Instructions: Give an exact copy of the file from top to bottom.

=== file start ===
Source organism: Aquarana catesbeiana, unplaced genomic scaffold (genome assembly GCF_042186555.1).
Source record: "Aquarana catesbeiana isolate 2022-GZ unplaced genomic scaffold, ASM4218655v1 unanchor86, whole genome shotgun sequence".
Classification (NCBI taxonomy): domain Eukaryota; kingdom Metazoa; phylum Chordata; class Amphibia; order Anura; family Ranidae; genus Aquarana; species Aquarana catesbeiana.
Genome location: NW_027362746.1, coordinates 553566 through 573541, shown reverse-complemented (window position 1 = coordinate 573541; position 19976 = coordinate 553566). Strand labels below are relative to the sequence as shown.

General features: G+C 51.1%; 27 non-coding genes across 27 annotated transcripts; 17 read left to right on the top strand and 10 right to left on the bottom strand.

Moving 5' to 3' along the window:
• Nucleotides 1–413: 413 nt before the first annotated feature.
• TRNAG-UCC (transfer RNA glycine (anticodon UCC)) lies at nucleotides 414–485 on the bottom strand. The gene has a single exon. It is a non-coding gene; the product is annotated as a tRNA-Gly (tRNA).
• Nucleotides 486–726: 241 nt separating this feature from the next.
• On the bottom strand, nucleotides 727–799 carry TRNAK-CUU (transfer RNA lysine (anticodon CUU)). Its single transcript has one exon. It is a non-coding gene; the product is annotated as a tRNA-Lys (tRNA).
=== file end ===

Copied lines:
Source organism: Aquarana catesbeiana, unplaced genomic scaffold (genome assembly GCF_042186555.1).
Source record: "Aquarana catesbeiana isolate 2022-GZ unplaced genomic scaffold, ASM4218655v1 unanchor86, whole genome shotgun sequence".
Classification (NCBI taxonomy): domain Eukaryota; kingdom Metazoa; phylum Chordata; class Amphibia; order Anura; family Ranidae; genus Aquarana; species Aquarana catesbeiana.
Genome location: NW_027362746.1, coordinates 553566 through 573541, shown reverse-complemented (window position 1 = coordinate 573541; position 19976 = coordinate 553566). Strand labels below are relative to the sequence as shown.

General features: G+C 51.1%; 27 non-coding genes across 27 annotated transcripts; 17 read left to right on the top strand and 10 right to left on the bottom strand.

Moving 5' to 3' along the window:
• Nucleotides 1–413: 413 nt before the first annotated feature.
• TRNAG-UCC (transfer RNA glycine (anticodon UCC)) lies at nucleotides 414–485 on the bottom strand. The gene has a single exon. It is a non-coding gene; the product is annotated as a tRNA-Gly (tRNA).
• Nucleotides 486–726: 241 nt separating this feature from the next.
• On the bottom strand, nucleotides 727–799 carry TRNAK-CUU (transfer RNA lysine (anticodon CUU)). Its single transcript has one exon. It is a non-coding gene; the product is annotated as a tRNA-Lys (tRNA).